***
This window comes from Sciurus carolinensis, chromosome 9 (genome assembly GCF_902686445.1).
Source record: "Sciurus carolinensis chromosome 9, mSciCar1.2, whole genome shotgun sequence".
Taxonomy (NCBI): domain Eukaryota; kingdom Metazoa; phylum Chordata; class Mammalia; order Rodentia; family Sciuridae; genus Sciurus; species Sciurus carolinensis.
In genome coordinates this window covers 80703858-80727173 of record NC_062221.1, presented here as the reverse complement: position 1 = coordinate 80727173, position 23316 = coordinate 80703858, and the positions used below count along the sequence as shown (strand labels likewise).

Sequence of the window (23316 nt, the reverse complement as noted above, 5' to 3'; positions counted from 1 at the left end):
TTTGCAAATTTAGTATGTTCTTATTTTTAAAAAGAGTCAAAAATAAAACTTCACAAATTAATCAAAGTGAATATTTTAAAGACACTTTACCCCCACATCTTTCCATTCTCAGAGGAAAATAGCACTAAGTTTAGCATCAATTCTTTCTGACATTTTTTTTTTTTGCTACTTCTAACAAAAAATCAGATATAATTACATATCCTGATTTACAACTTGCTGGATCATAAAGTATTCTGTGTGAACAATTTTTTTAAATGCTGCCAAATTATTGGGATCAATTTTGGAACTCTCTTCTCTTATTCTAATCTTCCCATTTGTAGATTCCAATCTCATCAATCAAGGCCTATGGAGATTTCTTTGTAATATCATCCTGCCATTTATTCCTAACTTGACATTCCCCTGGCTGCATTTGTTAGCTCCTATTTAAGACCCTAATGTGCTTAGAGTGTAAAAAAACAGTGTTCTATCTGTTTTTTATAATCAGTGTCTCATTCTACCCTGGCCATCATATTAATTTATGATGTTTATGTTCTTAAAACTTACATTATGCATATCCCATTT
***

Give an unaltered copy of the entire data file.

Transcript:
This window comes from Sciurus carolinensis, chromosome 9 (genome assembly GCF_902686445.1).
Source record: "Sciurus carolinensis chromosome 9, mSciCar1.2, whole genome shotgun sequence".
Taxonomy (NCBI): domain Eukaryota; kingdom Metazoa; phylum Chordata; class Mammalia; order Rodentia; family Sciuridae; genus Sciurus; species Sciurus carolinensis.
In genome coordinates this window covers 80703858-80727173 of record NC_062221.1, presented here as the reverse complement: position 1 = coordinate 80727173, position 23316 = coordinate 80703858, and the positions used below count along the sequence as shown (strand labels likewise).

Sequence of the window (23316 nt, the reverse complement as noted above, 5' to 3'; positions counted from 1 at the left end):
TTTGCAAATTTAGTATGTTCTTATTTTTAAAAAGAGTCAAAAATAAAACTTCACAAATTAATCAAAGTGAATATTTTAAAGACACTTTACCCCCACATCTTTCCATTCTCAGAGGAAAATAGCACTAAGTTTAGCATCAATTCTTTCTGACATTTTTTTTTTTTGCTACTTCTAACAAAAAATCAGATATAATTACATATCCTGATTTACAACTTGCTGGATCATAAAGTATTCTGTGTGAACAATTTTTTTAAATGCTGCCAAATTATTGGGATCAATTTTGGAACTCTCTTCTCTTATTCTAATCTTCCCATTTGTAGATTCCAATCTCATCAATCAAGGCCTATGGAGATTTCTTTGTAATATCATCCTGCCATTTATTCCTAACTTGACATTCCCCTGGCTGCATTTGTTAGCTCCTATTTAAGACCCTAATGTGCTTAGAGTGTAAAAAAACAGTGTTCTATCTGTTTTTTATAATCAGTGTCTCATTCTACCCTGGCCATCATATTAATTTATGATGTTTATGTTCTTAAAACTTACATTATGCATATCCCATTT